5 Great Things about Project Gutenberg

Project Gutenberg Discussion

Introduction

Project Gutenberg is the Holy Grail of web sites for readers looking for free ebooks. There are thousands of books on a wide variety of topics, simply waiting to be browsed and downloaded. So the next time you’re in the market for something to read, or the next time you want to read on a budget, check it out!

*You should, however, note this tidbit from their Terms of Use:

Our eBooks may be freely used in the United States because most are not protected by U.S. copyright law, usually because their copyrights have expired. They may not be free of copyright in other countries. Readers outside of the United States must check the copyright terms of their countries before downloading or redistributing our eBooks. We also have a number of copyrighted titles, for which the copyright holder has given permission for unlimited non-commercial worldwide use.

Project Gutenberg Screenshot

1. Large Selection

As you can see from the screenshot of Project Gutenberg’s homepage, they boast over 54,000 free books.  That’s enough variety to offer something for everyone.  Many readers associate Project Gutenberg with out of copyright classics, but you can also find poetry, plays, children’s books, and nonfiction titles on just about any topic you’re interested in, from music to law to history to animals.

2. Multiple Formats

Project Gutenberg offers users multiple ways to access books, from Kindle formats to epub to HTML versions you can read right in your browser.  You can even choose whether to view the text with or without images if you want to save on space or downloading time. There’s also a whole category for audiobooks, and you can pick between computer generated or human read.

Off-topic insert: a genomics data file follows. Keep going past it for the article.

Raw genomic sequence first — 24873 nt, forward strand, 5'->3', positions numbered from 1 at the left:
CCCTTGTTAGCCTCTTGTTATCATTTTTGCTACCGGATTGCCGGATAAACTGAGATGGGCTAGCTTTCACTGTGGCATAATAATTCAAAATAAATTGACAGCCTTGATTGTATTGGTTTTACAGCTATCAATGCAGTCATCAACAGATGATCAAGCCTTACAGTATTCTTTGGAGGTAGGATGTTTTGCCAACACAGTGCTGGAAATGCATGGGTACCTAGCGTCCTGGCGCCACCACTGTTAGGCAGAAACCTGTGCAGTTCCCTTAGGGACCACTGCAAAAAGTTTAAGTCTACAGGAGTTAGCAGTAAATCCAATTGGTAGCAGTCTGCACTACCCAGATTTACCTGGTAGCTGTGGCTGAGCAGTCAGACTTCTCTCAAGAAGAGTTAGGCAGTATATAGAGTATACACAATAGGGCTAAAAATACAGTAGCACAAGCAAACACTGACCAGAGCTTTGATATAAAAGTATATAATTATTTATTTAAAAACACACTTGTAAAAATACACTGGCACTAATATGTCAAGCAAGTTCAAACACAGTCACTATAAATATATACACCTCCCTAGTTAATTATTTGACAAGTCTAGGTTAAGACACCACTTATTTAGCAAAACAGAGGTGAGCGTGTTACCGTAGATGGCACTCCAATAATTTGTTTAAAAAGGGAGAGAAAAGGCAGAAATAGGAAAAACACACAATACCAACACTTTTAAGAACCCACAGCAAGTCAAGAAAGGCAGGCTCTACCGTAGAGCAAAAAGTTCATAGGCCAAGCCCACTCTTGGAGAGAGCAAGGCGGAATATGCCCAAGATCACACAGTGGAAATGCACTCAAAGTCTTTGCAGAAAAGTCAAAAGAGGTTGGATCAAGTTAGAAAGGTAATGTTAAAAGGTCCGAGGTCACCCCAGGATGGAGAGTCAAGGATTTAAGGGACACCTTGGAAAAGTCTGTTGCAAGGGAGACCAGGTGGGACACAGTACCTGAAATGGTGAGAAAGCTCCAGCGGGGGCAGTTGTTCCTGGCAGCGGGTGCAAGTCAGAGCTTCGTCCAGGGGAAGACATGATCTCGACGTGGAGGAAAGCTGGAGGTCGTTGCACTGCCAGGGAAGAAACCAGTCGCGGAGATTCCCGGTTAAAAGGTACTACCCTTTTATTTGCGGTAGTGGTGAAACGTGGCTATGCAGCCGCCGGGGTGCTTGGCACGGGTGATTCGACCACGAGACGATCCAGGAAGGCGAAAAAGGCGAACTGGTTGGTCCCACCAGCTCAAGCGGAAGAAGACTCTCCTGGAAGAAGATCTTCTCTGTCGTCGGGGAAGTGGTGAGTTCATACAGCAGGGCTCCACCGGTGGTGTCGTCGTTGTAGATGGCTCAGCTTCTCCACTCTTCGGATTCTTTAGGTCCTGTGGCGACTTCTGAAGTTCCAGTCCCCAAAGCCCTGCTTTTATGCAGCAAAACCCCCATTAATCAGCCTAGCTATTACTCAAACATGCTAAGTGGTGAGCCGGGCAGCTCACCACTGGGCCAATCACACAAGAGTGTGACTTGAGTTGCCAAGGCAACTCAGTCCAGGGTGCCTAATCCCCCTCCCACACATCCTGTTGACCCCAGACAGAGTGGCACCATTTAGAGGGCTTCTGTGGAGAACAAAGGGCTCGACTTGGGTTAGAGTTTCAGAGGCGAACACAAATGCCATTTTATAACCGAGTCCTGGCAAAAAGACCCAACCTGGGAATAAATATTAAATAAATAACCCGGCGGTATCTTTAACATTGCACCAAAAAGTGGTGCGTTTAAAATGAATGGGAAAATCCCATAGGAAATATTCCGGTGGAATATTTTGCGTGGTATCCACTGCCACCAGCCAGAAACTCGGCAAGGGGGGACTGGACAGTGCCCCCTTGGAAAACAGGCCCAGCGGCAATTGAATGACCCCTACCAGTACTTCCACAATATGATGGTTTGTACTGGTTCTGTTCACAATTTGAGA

Here’s an example of some the options you get when you go to download a book:

Project Gutenberg Download Page

3. Many Ways to Browse

If there’s a certain book you’re looking for, you can easily search the title or author.  However, Project Gutenberg offers other ways to browse that can seem as serendipitous as walking into your local bookstore and just taking a walk around.  For instance, you can browse “Bookshelves” and then find curated lists on topics like Christmas, Detective Fiction, English Civil War, Godey’s Lady Book, etc. These can lead to sub-lists where you can pick among fiction, nonfiction, plays, music, and more.

The site also offers opportunities to browse by language, author, title, or recently posted.

4. Access in Other Languages

If your’e not looking to read in English, Project Gutenberg still has something for you. They highlight books in German, French, Italian, and Portuguese, but their offerings are actually more extensive than that.  On their “Browse by Category” page, they list languages they have more than 50 books in, as well as large number of languages that they currently have fewer than 50 books in:

Project Gutenberg Categories

5. Opportunities to Volunteer

Finally, if you love books and want to be a part of this project (or even just want something bookish to beef up your resume), you can volunteer. For instance, you can become a proofreader for the project here. Other volunteer opportunities are explained here. (You can also just donate money, if you’re into that.)

Do you use Project Gutenberg? What books have you read so far?

Briana

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14 thoughts on “5 Great Things about Project Gutenberg

  1. Captain's Quarters says:

    Interestingly enough I hadn’t used the site in years but was looking for a specific title and so went to see if they had it. I was utterly impressed by how much that site has grown in the time frame that I haven’t used it. I was super excited that I can download them for me kindle and get the illustrations. Hooray! Me biggest gripe back in the day was the formatting. Not that I complained too much because it was free and easy to use. But I love when technology improves. Arrrr!
    x The Captain

    Like

    • Briana says:

      That’s great! I haven’t used it quite as much as I’d like to, but that’s partially because I currently have pretty easy access to a library and generally find physical books easier to read.

      Like

  2. Carrie @ Cat on the Bookshelf says:

    I use it for school. I know it has the ebook option, but I’ve never tried downloading the ebooks of those texts.

    Like

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